New Delhi: The Law Commission, in a report released on Monday, recommended India abolish the death penalty, with the exception of terror-related offences, saying that sending a convict to the gallows has lost its relevance as a deterrent to curb heinous offences. While not recommending the abolition of death sentence in terror-related cases, the commission has however, said that “there is no valid penological justification for treating terrorism differently from other crimes”.
Making an exception for terrorism, it noted that “a concern is often raised that abolition of death penalty for terrorism related offences and waging war (against India), will affect the national security”. “However, given the concern raised by the law makers, the commission does not see any reason to wait any longer to take the first step towards abolition of death penalty for all the offences other than the terrorism-related offences, said the report’s recommendations.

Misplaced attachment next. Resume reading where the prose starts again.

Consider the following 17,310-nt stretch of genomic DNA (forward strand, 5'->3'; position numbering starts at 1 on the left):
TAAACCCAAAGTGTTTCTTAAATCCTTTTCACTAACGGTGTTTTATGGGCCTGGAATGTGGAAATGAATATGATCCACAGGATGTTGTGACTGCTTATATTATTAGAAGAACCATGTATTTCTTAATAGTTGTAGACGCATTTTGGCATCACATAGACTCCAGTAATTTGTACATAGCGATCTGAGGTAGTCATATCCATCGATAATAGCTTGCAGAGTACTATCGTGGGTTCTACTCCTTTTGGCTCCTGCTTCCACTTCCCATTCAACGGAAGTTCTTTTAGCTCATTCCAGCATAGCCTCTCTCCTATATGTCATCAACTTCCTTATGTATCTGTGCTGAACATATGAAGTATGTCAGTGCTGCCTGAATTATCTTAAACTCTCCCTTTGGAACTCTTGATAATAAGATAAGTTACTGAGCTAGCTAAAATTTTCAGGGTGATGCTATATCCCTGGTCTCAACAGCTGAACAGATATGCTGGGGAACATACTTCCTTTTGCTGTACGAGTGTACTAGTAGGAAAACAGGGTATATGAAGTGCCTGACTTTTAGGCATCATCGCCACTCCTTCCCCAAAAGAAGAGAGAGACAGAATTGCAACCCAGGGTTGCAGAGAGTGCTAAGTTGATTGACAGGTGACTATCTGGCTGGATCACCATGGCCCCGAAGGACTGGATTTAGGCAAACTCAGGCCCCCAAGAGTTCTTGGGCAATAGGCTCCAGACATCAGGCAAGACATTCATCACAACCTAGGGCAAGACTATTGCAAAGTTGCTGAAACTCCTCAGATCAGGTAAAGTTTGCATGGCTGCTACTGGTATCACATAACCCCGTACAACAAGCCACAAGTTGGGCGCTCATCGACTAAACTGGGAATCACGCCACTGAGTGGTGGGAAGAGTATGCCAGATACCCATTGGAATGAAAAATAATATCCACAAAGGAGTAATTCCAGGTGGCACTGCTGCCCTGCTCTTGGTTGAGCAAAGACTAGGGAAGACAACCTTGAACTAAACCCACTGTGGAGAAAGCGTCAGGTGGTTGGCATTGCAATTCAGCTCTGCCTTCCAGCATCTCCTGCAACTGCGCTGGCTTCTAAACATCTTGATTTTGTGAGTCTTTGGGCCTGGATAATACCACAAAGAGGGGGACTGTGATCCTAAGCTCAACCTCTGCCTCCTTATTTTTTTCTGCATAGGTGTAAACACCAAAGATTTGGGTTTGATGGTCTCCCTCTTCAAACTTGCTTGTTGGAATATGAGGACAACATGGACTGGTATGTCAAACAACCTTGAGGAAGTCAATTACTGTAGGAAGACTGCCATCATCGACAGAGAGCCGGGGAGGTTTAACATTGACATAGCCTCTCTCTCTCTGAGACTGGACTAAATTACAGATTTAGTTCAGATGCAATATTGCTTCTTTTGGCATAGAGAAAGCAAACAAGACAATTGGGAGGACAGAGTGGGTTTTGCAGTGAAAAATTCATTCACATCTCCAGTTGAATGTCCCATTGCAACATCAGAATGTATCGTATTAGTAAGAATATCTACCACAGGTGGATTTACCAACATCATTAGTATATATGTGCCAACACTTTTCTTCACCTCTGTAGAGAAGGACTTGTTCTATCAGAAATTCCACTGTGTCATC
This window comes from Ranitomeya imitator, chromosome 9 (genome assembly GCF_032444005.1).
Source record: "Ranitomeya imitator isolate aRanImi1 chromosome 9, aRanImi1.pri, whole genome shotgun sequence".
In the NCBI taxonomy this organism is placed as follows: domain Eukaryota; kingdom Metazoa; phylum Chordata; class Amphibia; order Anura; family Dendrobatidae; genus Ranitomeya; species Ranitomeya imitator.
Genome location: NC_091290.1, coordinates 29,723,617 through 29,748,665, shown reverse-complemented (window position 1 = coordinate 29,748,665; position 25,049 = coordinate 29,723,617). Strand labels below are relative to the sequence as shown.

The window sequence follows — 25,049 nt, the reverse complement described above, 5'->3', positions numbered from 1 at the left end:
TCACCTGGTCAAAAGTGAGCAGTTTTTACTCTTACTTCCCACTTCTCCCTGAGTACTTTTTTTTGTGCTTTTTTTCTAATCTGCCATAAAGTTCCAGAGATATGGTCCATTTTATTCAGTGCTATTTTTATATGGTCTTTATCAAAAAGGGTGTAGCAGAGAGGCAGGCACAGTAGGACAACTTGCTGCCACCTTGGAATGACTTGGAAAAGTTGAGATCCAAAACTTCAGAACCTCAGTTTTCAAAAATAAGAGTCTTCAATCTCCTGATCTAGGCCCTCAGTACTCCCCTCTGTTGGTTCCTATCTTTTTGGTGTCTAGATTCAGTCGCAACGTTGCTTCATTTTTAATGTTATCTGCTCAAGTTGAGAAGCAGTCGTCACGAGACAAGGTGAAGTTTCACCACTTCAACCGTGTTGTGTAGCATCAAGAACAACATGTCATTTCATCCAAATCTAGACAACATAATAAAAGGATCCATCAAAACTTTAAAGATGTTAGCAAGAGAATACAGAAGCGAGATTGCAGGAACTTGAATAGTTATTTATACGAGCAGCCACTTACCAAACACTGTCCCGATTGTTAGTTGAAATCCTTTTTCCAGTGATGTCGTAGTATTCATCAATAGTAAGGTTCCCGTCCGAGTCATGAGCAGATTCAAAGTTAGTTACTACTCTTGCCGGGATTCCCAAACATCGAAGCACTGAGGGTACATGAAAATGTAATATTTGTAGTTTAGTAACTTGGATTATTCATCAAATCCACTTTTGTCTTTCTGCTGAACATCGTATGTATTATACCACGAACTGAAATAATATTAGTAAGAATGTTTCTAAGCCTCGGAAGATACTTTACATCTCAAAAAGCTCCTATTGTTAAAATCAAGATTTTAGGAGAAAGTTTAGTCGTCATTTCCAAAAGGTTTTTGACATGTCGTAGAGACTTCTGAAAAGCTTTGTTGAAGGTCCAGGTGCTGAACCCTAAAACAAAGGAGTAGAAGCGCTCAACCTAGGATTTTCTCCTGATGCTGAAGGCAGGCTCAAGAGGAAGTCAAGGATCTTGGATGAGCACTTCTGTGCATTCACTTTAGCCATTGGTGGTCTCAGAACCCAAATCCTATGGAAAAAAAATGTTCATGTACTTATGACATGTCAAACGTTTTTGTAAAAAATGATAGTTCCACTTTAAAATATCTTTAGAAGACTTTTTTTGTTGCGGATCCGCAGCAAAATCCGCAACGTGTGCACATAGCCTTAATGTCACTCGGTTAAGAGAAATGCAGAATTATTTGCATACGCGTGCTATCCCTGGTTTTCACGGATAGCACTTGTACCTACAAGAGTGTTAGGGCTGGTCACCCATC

“It (capital punishment is deterrent) is a myth. It is no deterrence. It has lost its relevance as deterrent,” said Justice (retd.) A.P.Shah while releasing the report on his last day as the chairman of the Law Commission. The “strong recommendation” for the abolition of death sentence for all the offences other than terrorism-related offences and waging war against the country found favor with six members of the commission while three members – two government representatives and Justice Usha Mehra differed. Saying the abolition of death sentence had to be a “gradual” process as was done in England, Justice Shah said that “it has to be a gradual process and to begin with ordinary law”.
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